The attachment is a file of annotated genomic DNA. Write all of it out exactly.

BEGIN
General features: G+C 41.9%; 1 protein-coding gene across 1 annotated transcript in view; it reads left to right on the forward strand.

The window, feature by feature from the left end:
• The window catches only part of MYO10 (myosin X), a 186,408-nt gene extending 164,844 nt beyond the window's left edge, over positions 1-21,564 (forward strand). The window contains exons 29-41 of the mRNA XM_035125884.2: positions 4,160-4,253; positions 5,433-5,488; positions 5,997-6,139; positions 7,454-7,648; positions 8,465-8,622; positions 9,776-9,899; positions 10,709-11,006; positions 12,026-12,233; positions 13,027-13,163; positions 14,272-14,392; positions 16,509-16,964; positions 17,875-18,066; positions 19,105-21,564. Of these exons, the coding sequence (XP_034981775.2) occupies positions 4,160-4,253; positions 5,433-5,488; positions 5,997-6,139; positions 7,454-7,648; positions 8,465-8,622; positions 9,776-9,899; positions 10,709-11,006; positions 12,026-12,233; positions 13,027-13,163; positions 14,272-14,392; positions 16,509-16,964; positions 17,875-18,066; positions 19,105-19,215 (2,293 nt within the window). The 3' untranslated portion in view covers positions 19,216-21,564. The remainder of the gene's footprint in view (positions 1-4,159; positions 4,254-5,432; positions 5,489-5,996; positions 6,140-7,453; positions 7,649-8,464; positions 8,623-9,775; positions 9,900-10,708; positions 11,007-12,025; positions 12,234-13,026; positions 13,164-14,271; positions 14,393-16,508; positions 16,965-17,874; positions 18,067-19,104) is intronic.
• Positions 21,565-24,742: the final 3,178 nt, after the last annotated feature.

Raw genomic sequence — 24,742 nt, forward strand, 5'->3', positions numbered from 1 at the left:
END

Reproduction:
General features: G+C 41.9%; 1 protein-coding gene across 1 annotated transcript in view; it reads left to right on the forward strand.

The window, feature by feature from the left end:
• The window catches only part of MYO10 (myosin X), a 186,408-nt gene extending 164,844 nt beyond the window's left edge, over positions 1-21,564 (forward strand). The window contains exons 29-41 of the mRNA XM_035125884.2: positions 4,160-4,253; positions 5,433-5,488; positions 5,997-6,139; positions 7,454-7,648; positions 8,465-8,622; positions 9,776-9,899; positions 10,709-11,006; positions 12,026-12,233; positions 13,027-13,163; positions 14,272-14,392; positions 16,509-16,964; positions 17,875-18,066; positions 19,105-21,564. Of these exons, the coding sequence (XP_034981775.2) occupies positions 4,160-4,253; positions 5,433-5,488; positions 5,997-6,139; positions 7,454-7,648; positions 8,465-8,622; positions 9,776-9,899; positions 10,709-11,006; positions 12,026-12,233; positions 13,027-13,163; positions 14,272-14,392; positions 16,509-16,964; positions 17,875-18,066; positions 19,105-19,215 (2,293 nt within the window). The 3' untranslated portion in view covers positions 19,216-21,564. The remainder of the gene's footprint in view (positions 1-4,159; positions 4,254-5,432; positions 5,489-5,996; positions 6,140-7,453; positions 7,649-8,464; positions 8,623-9,775; positions 9,900-10,708; positions 11,007-12,025; positions 12,234-13,026; positions 13,164-14,271; positions 14,393-16,508; positions 16,965-17,874; positions 18,067-19,104) is intronic.
• Positions 21,565-24,742: the final 3,178 nt, after the last annotated feature.

Raw genomic sequence — 24,742 nt, forward strand, 5'->3', positions numbered from 1 at the left: